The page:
That you need to believe in humanity and in humility.

The people who don’t get it can’t understand altruism, think every gift horse is a toothless Trojan. Can’t understand openness and sharing and community. Can’t understand trust. The people who don’t get it live in this weird bondage of isolation and distrust. I couldn’t do it. Just couldn’t.
The kernel for this snowball was a conversation over dinner when someone asked JP Rangaswami how he dealt with all the flames against his blog. I should be so articulate.

Law Librarians Blog

Connie Crosby, law library manager and info diva, recently hosted the Carnival of the Infosciences #49 with a colorful theme inspired by the recent Caribana carnival in Toronto.

Connie notes the influence of our carnival of law bloggers on her creative blog carnival presentation.
This themed post was inspired by Blawg Review, the carnival of law bloggers, notably Blawg Review #35 wherein attorney Colin Samuels placed me in the first circle of Hell, Limbo, in a marvelous Dante's Inferno-inspired post over at Infamy or Praise. That was the first time I had seen a carnival and obviously it left an impression!
Likewise, we're impressed, too. And we look forward to Connie Crosby hosting Blawg Review someday on her eponymous blog.

For all there is to know about law librarians who blog, and then some, see "The State of the Law Library Blogosphere" by Bonnie Shucha, Head of Reference, University of Wisconsin Law Library.

AmLaw 100 Firm Blogs

In 2006, Wilson Sonsini Goodrich & Rosati ranked 54th on the American Lawyer's AmLaw 100 rankings of U.S. firms.

On the Silicon Valley Media Law blog, lawyer Cathy Kirkman, of Wilson Sonsini Goodrich & Rosati, has an interesting post about a recent article on lawyer blogging in which she was quoted. Her point in the article was that if business people are reading blogs for business intelligence, shouldn't lawyers be tapped in as well, at least as readers to know what's going on, but also potentially as contributors to add value to the conversation.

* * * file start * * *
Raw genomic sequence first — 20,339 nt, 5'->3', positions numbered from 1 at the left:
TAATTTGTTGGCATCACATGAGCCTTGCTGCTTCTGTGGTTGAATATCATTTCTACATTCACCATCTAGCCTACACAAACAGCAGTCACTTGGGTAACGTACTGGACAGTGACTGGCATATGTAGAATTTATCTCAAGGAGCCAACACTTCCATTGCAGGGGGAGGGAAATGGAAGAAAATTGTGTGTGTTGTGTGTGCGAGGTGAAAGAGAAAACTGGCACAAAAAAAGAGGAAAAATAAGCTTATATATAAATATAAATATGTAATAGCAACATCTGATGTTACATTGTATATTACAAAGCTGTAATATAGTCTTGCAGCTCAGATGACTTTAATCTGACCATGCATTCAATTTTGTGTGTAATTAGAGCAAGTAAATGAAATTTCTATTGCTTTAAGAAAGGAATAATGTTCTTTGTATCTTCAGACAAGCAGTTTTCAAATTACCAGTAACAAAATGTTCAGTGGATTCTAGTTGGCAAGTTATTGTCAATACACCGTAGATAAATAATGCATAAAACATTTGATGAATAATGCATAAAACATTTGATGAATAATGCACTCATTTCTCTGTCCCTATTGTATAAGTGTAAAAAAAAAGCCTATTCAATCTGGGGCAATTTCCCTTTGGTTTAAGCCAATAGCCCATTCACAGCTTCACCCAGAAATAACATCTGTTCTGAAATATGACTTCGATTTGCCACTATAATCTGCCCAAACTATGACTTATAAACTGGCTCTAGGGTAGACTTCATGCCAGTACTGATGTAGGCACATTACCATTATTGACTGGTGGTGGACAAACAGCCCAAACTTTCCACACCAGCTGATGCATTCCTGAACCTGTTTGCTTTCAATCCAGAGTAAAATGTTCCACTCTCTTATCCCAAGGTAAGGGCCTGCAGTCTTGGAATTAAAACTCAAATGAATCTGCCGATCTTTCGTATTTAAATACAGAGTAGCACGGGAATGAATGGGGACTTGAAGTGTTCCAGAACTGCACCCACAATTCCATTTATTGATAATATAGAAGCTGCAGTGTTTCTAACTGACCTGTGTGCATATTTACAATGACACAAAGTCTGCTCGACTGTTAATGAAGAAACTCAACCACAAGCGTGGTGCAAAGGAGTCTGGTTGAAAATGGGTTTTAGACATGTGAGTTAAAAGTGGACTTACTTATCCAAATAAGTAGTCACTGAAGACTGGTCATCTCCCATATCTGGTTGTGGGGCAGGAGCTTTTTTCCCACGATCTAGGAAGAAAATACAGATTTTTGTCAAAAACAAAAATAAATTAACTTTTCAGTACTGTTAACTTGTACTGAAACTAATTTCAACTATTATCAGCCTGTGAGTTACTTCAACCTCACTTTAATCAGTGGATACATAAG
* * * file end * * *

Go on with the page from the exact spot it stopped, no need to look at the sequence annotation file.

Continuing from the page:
Wilson Sonsini's Cathy Kirkman points to an interesting quote in the article from veteran blogger and co-author of the Cluetrain Manifesto, Doc Searls:
Lawyers are ahead of most professions because they're trained to write and they're trained to think out loud, which is a lot of what blogging is about.
Sheppard, Mullin, Richter & Hampton LLP is ranked this year at 77th among all law firms in the U.S. (up from 83rd last year) by the American Lawyer, with more than 480 attorneys in nine offices located throughout California and in New York and Washington, D.C.

Sheppard Mullin is one of the leading AmLaw 100 firms that has added law blogs to its website and client communications, with these weblogs focused on the principal interests of their most important clients:Sheppard Mullin's clients include 55 of the Fortune 100 companies.

Previewing a feature in the September issue of Law Technology News, Larry Bodine's Professional Services Marketing Blog notes: